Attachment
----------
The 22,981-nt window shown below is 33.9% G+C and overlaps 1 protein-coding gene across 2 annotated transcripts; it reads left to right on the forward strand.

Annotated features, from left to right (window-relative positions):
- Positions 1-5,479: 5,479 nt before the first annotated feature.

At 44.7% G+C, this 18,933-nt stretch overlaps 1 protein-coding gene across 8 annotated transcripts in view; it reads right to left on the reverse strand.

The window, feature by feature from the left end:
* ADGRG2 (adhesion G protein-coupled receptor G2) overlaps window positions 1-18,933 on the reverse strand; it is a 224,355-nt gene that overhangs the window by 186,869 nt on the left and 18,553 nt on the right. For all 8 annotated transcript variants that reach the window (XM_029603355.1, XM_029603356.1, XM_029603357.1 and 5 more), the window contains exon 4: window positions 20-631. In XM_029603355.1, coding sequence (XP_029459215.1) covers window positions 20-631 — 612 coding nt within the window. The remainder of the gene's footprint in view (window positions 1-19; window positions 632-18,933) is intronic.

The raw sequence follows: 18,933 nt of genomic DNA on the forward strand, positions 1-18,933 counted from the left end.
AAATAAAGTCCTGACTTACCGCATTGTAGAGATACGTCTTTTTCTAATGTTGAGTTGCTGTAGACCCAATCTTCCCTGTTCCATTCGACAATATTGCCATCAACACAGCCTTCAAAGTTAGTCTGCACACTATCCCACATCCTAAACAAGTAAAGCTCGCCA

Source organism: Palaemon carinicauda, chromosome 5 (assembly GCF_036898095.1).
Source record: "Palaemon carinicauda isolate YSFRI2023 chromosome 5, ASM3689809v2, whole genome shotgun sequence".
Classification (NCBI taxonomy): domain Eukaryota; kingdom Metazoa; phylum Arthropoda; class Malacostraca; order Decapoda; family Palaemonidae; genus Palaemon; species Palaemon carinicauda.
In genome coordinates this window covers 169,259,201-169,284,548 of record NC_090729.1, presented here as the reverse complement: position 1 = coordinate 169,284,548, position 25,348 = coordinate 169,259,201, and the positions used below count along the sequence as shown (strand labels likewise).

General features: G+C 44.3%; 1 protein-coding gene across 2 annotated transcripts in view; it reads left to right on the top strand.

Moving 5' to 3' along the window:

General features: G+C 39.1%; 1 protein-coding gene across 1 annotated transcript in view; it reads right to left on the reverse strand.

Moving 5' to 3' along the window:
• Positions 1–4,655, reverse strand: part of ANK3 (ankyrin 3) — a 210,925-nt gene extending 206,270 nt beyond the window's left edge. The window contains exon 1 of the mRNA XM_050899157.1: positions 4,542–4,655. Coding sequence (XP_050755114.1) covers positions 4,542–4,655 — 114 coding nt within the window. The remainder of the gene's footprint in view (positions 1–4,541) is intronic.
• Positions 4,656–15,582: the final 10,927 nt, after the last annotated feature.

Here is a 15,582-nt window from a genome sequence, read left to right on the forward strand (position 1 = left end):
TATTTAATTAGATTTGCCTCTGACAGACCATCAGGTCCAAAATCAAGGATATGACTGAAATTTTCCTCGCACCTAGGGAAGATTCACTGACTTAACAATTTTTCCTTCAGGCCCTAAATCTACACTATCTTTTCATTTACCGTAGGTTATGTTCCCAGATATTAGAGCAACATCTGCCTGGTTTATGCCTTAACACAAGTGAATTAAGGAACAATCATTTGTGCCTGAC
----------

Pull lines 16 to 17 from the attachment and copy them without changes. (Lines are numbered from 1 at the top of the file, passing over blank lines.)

Moving 5' to 3' along the window:
• Positions 1–4,655, reverse strand: part of ANK3 (ankyrin 3) — a 210,925-nt gene extending 206,270 nt beyond the window's left edge. The window contains exon 1 of the mRNA XM_050899157.1: positions 4,542–4,655. Coding sequence (XP_050755114.1) covers positions 4,542–4,655 — 114 coding nt within the window. The remainder of the gene's footprint in view (positions 1–4,541) is intronic.